Prime Minister Sheikh Hasina on Sunday distributed the National Film Awards among 33 recipients under 26 categories for the year 2019.
The awards were conferred upon the recipients at a colourful ceremony held at Bangabandhu International Conference Centre (BICC). The Prime Minister joined the programme virtually from her official residence Ganobhaban.
On behalf of the Prime Minister, Information Minister Dr Hasan Mahmud handed over the awards and certificates to the awardees.
The Ministry of Information earlier announced names of the recipients of the National Film Awards 2019 to recognise the contributions of artistes to Bangladesh’s film industry.
Lifetime Achievement Awards were given to renowned actors Masud Parvez (Sohel Rana) and Kohinoor Akhter Suchanda.
"No Dorai" and "Fagun Haway" movies jointly won the award in the Best Film category.
Mahbubur Rahman (Producer of 'No Dorai') and Shykh Seraj, on behalf of Faridur Reza Sagar (Producer of 'Fagun Haway') received the awards at the function.
Tariq Anam Khan was given the award for Best Actor in the lead role (male) for the film "Abar Boshonto" while Sunerah Binte Kamal received the Best Actress in the lead role award (female) for "No Dorai".
Tanim Rahman Angshu received the National Film Award in the Best Director category for "No Dorai". This film has bagged a total of six awards.
The highest number of awards for 2019 has been secured by the Masud Pothik directorial "Maya: The Lost Mother". The film has won eight awards in different categories.
The Impress Telefilm production "Fagun Haway" and Desh Bangla Multimedia production "Moner Moto Manush Pailamna" won three awards each.
Documentary ‘Ja Chilo Andokarea’ of Bangladesh Television was awarded in the best documentary category, while short film ‘Nari o Jibon’ was awarded in the best short film category.
Zahid Hasan was awarded in the best villain category for the film "Shap ludu".
The best actor in supporting role award went to Fazlur Rahman Babu for film ‘Fagun Haway’ while Nargis Akhter won the best supporting actress award for film ‘Maya: The Lost Mother’.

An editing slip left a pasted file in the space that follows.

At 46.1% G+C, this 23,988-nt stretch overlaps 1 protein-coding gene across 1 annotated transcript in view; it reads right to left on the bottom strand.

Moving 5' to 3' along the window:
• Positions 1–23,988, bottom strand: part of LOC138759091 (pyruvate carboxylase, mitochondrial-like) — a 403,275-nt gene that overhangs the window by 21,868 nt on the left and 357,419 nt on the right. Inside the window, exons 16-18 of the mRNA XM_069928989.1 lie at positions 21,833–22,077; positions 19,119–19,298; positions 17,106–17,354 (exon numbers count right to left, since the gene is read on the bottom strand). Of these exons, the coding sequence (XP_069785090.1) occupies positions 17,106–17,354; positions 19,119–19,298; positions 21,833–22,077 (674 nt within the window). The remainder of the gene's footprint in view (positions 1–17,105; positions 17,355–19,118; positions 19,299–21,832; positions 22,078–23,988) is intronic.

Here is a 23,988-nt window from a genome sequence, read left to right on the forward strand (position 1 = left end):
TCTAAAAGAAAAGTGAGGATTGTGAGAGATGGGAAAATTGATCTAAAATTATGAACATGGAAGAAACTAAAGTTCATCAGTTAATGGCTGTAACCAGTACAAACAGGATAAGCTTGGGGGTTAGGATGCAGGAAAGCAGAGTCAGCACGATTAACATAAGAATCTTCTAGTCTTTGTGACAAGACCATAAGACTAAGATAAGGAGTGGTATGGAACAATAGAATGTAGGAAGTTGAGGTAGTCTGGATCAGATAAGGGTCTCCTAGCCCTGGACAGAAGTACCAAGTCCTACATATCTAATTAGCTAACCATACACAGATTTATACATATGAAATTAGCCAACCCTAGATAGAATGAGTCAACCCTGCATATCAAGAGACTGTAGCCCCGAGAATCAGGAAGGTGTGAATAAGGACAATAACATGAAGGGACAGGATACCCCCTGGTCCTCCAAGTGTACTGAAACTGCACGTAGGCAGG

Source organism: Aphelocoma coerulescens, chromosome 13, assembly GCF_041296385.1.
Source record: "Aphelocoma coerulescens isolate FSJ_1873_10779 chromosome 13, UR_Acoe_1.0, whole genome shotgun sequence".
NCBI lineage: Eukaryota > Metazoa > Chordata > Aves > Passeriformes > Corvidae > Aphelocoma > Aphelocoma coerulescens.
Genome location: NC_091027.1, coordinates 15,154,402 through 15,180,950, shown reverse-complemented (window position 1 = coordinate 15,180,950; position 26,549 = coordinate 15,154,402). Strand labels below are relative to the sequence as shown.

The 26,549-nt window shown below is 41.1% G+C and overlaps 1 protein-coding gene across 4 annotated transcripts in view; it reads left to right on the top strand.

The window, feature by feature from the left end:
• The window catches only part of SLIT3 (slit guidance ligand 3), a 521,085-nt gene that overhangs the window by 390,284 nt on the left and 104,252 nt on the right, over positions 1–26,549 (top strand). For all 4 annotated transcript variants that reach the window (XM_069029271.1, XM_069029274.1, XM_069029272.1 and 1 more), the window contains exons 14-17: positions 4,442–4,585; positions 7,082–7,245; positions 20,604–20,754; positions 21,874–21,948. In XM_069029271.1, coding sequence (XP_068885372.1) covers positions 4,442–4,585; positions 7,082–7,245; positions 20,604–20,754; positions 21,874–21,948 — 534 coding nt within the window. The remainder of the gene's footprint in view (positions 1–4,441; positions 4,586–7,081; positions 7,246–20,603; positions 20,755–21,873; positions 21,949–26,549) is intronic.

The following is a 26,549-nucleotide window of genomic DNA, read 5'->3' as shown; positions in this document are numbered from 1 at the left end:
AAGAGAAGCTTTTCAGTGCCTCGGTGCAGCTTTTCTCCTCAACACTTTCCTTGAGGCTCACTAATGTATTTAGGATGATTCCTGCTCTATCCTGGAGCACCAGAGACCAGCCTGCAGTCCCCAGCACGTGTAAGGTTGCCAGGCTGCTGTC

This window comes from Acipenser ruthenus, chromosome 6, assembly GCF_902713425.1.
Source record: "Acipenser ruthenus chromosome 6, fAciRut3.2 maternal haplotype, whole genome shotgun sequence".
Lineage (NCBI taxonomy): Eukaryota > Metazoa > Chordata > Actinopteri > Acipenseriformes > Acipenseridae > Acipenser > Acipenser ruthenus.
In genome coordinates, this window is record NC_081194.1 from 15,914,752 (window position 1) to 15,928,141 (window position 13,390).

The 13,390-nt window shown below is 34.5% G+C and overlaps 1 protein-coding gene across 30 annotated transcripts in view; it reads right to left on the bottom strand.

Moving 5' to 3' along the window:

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The Best Child Artiste Awards were given jointly to Afreen Akhter (Jodi Ak Din) and Naimur Rahman (film Kalo Megher Bhela).
Mustafizur Rahman Chowdhury Emon bagged the best music director’s award for the film ‘Maya: The Lost Mother’, while Habibur Rahman won the award in the best dance director category for film ‘Moner Moto Manush Pailam Na’.
Mrinal Kanti Das got the Best Male Singer Award (film Shuttle Train) while Momtaz Begum and Fatima Tuz Zagra Oyshee jointly received the Best Female Singers for their songs in film ‘Maya: The Lost Mother’.
The Awards in the category for Best Music Composer were handed over to Plaban Quraishi and Syed Md Tanvir Tareq, while the Best Lyricist Award was jointly given to Dr Kamal Abdul Nasir Chowdhury and Nirmalenu Goon.
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The other awardees are: Masud Patik (story writer), Mahbub Ur Rahman (screenwriter), Zakir Hossain Raju (dialogue writer), Junaed Ahmed Halim (editing), Mohammad Rahmat Ullah Basu and Md Farid Ahmed (the best art instructor), Ripan Nath (acoustic), Suman Kumar Sarker (cameraman) , Khandaker Razia Afrin (costume) and Md Raju (make-up).
Information Minister Mahmud presided over the function, while State Minister for Information Dr Md Murad Hassan was the special guest and Information Secretary Khaja Miah delivered the welcome speech.
The first session of the new year, which is also called the winter session, will begin on Monday, after a 59-day recess.
The last session of Parliament was prorogued on November 20 last.
The 11th session of the current Parliament, which was summoned by President Abdul Hamid on December 30, will go into the session at 4:30 pm.